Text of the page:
The recent and ongoing speculation around the possible delay in MiFID II’s implementation date – currently scheduled for January 2017 – should not distract market practitioners from the task in hand: to assess their obligations under the regulation and take appropriate steps towards meeting a tight deadline. Even a delay of one year does not create much breathing space.
So what should firms be doing now?
First, now that ESMA has published its final guidance, the scale of the requirement is clear. Firms need quickly to understand how they are affected – and whether certain business activities are worth the pain of compliance.
Key requirements – or areas of focus – identified by Itiviti clients include the following:
– Systematic Internalisers (SI)
– Enhanced transparency
– Best Execution
– Clock synchronization
– Pre-trade risk
– Instrument definition management
– Trading algorithm testing
– Management of all MiFID parameters (LIS, SMS, SSTI etc.)
Each of these aspects will require significant action. Last month, we published a paper – ‘MiFID II: Practical Considerations of Gainful Compliance’. In it, we offered suggestions on how best to approach each (you can download the paper here ).
As part of our research for this paper, we surveyed select market participants on how they planned to approach the incoming regulation. From their responses, it is clear that a flexible approach to market structure changes is required to minimize risk in responding to the new European trading landscape and the expected and unforeseen innovation that will accompany the adoption of MiFID II.
Certainly, the marketplace has already begun to respond, with venues and ISVs announcing solutions to specific elements of the regulation. Any approach to compliance needs to support the ability to respond to these market-led developments, so that financial institutions are able to take advantage of emerging solutions.
Our survey also underscored the perceived role of incumbent ISVs in firms’ planned response to their MiFID II obligations. Particularly given the tight deadline the marketplace is facing, survey respondents expected to include innovations from their ISVs – instead of building, or as a complement to, their own solutions – for help in meeting the emerging requirements.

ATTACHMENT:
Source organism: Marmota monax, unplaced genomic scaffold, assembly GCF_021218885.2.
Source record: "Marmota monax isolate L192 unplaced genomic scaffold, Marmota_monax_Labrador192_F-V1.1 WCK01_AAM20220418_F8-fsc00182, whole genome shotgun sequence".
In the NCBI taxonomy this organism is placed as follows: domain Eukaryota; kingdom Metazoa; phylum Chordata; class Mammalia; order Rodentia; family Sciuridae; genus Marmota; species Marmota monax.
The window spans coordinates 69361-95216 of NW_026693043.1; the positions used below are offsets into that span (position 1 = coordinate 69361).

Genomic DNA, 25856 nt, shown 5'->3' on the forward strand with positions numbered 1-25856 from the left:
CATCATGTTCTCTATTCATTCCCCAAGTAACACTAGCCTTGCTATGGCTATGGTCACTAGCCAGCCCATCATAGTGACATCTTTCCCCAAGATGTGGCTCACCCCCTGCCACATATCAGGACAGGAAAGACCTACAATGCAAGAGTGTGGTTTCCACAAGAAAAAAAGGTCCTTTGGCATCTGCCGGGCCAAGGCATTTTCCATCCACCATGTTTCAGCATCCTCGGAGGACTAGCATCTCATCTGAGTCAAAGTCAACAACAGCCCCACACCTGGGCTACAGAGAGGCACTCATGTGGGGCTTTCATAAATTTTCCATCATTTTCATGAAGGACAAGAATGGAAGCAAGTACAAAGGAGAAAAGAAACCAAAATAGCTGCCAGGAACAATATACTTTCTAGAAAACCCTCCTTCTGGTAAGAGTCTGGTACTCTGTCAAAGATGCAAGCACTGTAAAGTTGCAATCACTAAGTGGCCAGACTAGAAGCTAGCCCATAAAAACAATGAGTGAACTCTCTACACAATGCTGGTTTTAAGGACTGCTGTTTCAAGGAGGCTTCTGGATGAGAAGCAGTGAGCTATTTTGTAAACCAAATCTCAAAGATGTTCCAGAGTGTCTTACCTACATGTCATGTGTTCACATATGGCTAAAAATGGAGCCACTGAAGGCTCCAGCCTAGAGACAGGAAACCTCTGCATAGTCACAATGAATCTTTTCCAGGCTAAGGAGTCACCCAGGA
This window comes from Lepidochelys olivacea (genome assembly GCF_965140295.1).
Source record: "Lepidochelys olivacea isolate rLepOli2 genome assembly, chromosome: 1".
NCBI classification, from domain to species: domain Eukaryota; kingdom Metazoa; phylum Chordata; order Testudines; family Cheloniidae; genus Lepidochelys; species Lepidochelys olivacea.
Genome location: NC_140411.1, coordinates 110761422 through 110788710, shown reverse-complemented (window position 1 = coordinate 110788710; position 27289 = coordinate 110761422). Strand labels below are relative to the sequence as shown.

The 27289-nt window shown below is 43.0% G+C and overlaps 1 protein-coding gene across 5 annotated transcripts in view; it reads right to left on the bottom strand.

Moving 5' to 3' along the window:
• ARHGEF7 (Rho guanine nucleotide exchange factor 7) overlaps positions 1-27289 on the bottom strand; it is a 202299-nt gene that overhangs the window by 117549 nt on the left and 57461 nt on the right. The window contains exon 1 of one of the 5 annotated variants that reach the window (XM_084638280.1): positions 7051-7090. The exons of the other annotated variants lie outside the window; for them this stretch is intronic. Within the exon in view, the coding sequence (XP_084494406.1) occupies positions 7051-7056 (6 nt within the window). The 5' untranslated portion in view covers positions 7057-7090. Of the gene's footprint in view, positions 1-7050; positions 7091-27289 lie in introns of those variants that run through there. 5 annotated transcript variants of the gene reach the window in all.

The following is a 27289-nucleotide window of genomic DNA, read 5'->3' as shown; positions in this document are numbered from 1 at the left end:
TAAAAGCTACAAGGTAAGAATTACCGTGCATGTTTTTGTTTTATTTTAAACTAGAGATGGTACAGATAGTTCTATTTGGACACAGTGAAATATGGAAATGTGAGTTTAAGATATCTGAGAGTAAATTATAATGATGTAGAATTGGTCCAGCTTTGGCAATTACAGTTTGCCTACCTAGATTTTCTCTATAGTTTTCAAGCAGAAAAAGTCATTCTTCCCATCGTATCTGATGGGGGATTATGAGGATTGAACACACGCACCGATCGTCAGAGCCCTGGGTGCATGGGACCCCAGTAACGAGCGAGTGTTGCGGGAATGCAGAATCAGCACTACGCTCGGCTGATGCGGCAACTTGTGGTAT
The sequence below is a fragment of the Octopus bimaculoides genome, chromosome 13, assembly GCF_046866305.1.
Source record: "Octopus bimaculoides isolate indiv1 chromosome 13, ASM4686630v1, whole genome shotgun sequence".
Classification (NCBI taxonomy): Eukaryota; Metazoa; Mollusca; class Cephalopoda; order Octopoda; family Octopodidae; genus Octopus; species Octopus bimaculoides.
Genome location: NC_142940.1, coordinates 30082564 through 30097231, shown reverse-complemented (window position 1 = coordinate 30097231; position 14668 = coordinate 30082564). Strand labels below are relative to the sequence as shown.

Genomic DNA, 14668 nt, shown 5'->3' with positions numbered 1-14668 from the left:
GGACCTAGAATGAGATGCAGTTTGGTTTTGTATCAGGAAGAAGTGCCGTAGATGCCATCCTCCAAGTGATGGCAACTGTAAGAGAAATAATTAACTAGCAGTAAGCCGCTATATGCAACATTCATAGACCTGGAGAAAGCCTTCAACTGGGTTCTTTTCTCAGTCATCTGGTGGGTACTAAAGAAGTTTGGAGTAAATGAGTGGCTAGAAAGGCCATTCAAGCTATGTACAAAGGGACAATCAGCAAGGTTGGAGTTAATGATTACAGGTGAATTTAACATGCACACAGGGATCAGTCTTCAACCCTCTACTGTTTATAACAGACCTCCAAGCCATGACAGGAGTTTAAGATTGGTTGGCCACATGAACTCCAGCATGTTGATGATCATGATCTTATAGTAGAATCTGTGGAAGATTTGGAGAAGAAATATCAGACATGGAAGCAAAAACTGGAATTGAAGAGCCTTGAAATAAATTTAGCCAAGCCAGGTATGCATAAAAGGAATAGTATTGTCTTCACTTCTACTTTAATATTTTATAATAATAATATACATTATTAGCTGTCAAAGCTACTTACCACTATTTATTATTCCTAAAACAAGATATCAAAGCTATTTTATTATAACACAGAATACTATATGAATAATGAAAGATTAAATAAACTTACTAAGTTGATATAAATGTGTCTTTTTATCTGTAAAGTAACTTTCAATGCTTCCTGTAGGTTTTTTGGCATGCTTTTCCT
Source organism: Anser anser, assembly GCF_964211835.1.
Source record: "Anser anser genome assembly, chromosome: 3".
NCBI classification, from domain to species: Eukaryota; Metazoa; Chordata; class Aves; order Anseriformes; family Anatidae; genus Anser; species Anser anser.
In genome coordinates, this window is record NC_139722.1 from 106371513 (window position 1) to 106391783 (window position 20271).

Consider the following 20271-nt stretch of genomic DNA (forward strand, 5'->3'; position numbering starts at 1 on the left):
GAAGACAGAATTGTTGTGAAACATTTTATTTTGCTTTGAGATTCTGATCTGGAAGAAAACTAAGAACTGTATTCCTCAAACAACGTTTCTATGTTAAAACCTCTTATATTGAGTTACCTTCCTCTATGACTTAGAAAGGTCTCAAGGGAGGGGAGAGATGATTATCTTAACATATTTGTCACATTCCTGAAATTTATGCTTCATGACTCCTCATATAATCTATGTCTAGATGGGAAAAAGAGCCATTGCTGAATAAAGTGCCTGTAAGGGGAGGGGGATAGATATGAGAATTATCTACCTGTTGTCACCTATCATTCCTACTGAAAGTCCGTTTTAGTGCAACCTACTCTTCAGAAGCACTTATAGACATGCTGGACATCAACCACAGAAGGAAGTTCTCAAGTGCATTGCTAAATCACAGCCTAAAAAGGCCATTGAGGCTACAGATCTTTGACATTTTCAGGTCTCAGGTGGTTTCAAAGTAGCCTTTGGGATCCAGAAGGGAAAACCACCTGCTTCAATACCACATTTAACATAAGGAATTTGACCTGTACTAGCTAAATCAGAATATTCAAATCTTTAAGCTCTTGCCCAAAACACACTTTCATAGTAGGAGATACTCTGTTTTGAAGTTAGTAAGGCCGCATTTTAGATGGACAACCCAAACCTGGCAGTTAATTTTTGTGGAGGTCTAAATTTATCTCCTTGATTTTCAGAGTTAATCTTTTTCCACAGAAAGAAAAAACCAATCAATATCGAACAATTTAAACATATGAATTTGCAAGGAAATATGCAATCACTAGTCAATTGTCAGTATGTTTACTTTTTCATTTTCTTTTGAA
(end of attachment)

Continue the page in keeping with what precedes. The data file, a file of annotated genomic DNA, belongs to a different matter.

As part of the paper, Itiviti has developed a checklist for those looking to their ISVs as they assess their MiFID II obligations:
– To what extent has your organization engaged with the regulators to understand client obligations under MiFID II?
– How far can we deploy MiFID I capabilities to meet MiFID II requirements?
– How will clock synchronization be handled?
– Storage of order and trade data is one thing, but how do we extract and analyses the data to provide meaningful information to the regulator?
– How is market abuse monitoring structured?
– Is the data model adapted for the new MMT (Market Model Typology) standard?
– Is there capacity enough to handle the anticipated growth in market data volumes?
– How easy is it to deploy a Systematic Internaliser engine, with low cost and short lead-times?
Whether or not MiFID II’s implementation date is postponed, now is the time to get to work on your firm’s response to this wide-ranging regulation. There are no short cuts. But ISVs can play a vital role by providing resource, expertise and technological knowhow. It’s worth asking your ISVs these questions before you commit to working with them on this project
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